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Common Diet Wreckers to Avoid for Successful Weight Loss

No Food Diet

Are you having a hard time trying to figure out why your diet isn’t working? Here are some common diet wreckers that typically sabotage most dieting attempts.


According to a recent CBS News story, writer Ashley Welch tells readers that it’s not just what you eat, but how you eat that can sabotage your dieting efforts. Here are seven common diet wreckers many of us are guilty of that when avoided can make a difference the next time you step on the scales.

Diet Wrecker #1: Skipping Meals

Research tells us that the problem with skipping meals is that it leads to overeating. When you skip a meal it makes you hungrier than you normally would feel and subsequently causes you to eat that next meal too quickly. Eating quickly, in turn, causes a person to eat more because the stomach does not have time to signal the brain when it has had enough…until it’s too late.

Diet Wrecker #2: Eating on the Go

Another way to inadvertently eat more than you should is to make the mistake of eating on the go. According to CBS News, a recent study found that dieters who ate on the go while walking around the office, were more likely to overeat later in the day. The problem with this bad eating habit is that it is another form of mindless eating where your attention is not focused on the food at the moment while you are eating, but rather on some other task.

"When we don't fully concentrate on our meals and the process of taking in food, we fall into a trap of mindless eating where we don't track or recognize the food that has just been consumed," states psychology professor Jane Ogden of the University of Surrey, in a statement for CBS News.

Diet Wrecker #3: Late Night Snacking

Late night snacking is initiated by factors other than actual hunger. Experts advise dieters to pause before reaching for that snack and ask yourself if you really do need it. One way to test this is to have a drink of water first, and then see if you still feel as hungry as you thought you did earlier. The rule of thumb of eating is to limit all meals to an 8-12 hour time period leaving the remainder food-free. But if you really do need that snack, choose one of these recommended by the Dopamine Diet plan.

Diet Wrecker #4: Eating Out

As strange as it may sound, eating too slow can be just as bad as eating too fast. One example is dining at a restaurant with friends and family.

"Eating out is often viewed as a social gathering, so people spend more time and eat more leisurely, which can lead to more food intake," states, Rupeng An, an assistant professor in the department of kinesiology and community health at the University of Illinois.

But if you have to eat out, experts offer the following tips to lessen the diet damage:

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• Check out the menu before arriving at the restaurant to choose the healthiest option
• Ask for sauces and dressings on the side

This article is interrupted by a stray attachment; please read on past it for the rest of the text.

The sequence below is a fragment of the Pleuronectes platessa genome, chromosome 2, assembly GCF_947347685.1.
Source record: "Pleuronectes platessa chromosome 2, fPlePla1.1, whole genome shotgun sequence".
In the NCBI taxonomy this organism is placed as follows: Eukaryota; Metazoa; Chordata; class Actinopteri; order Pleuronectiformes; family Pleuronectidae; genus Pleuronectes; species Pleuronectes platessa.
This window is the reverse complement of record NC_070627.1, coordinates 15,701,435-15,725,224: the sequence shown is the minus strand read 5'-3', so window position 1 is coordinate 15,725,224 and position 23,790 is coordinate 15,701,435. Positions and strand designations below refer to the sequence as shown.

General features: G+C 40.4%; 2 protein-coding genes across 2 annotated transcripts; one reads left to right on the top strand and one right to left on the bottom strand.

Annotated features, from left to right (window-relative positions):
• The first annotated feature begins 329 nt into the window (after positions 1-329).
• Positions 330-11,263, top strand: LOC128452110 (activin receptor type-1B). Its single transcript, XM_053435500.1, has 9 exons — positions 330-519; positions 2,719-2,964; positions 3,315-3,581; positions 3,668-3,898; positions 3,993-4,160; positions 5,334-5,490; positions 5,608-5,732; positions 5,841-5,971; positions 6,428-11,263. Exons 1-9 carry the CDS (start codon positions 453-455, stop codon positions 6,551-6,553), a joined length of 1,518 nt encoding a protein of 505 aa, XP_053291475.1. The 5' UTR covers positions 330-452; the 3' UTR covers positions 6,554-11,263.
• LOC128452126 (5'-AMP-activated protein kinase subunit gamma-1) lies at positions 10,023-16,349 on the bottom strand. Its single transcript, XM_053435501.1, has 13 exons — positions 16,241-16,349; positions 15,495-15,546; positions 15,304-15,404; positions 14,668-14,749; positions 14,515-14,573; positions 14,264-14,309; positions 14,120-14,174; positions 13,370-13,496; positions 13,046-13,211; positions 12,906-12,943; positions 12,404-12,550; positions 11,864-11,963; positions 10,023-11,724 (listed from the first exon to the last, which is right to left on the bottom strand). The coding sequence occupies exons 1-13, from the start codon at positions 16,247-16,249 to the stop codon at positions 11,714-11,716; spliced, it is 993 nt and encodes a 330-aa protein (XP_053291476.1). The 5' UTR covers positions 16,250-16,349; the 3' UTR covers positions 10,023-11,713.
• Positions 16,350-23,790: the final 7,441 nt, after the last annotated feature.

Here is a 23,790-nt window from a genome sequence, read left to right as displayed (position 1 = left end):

• Stick to baked, broiled, grilled, or steamed dishes.

Diet Wrecker #5: Eating Too Fast

As mentioned earlier in Diet Wrecker #1, eating too fast does not give the brain time to catch up with the stomach. However, what many do not realize is that taking the time to enjoy every bite also plays an important part toward feeling satisfied after a meal. Experts advise dieters to become mindful eaters by slowing down and creating a satisfying food memory that will help you feel fuller with less.

Diet Wrecker #6: The “Clean Your Plate” Rule

The “Clean Your Plate” rule of our parents is outdated say researchers who point out that portion sizes have grown larger today. Furthermore, it puts more emphasis on environmental cues i.e. plate size, and less on internal cues such as actually being able to tell whether you are hungry or full.

One way around this is to use smaller plates and be sure to prepare them at one setting with a proper balance of food so that when that plate is clean, enough rather than too much has been consumed. A second benefit of this work-around is that seeing a full plate—even a smaller one—is mentally more filling.

Diet Wrecker #7: Shopping on an Empty Stomach

Grocery shopping while hungry leads to impulsive buying decisions and thereby the tendency to load the cart full of unhealthy foods.

"Never food shop on an empty stomach. When we are hungry, we are more likely to fall victim to temptation," advises Lori Rosenthal, a registered dietitian specializing in weight management and bariatrics at Montefiore Medical Center in New York City, for CBS News.

To avoid this diet wrecker make it a habit to having a meal or a snack―like a piece of fruit―before going to the store. In addition, plan what you are going to buy and stick with it.

"Planning is the key to success in life, and it is no different when it comes to eating healthy," says Ms. Rosenthal. "Take a look at the upcoming week and see what you have planned -- work, appointments, social commitments, etc. Next, choose meals for each day."

One interesting side note from CBS News is that eating before you shop could save you money as well as calories. One study shows that shopping on an empty stomach at the mall or online can even lead to spending more on clothing and other nonfood items.

For more on weight loss tips, here are Dr. Oz's best “No-Diet Diet Tricks” for successful weight loss.

Reference: CBS News7 bad habits that could be wrecking your diet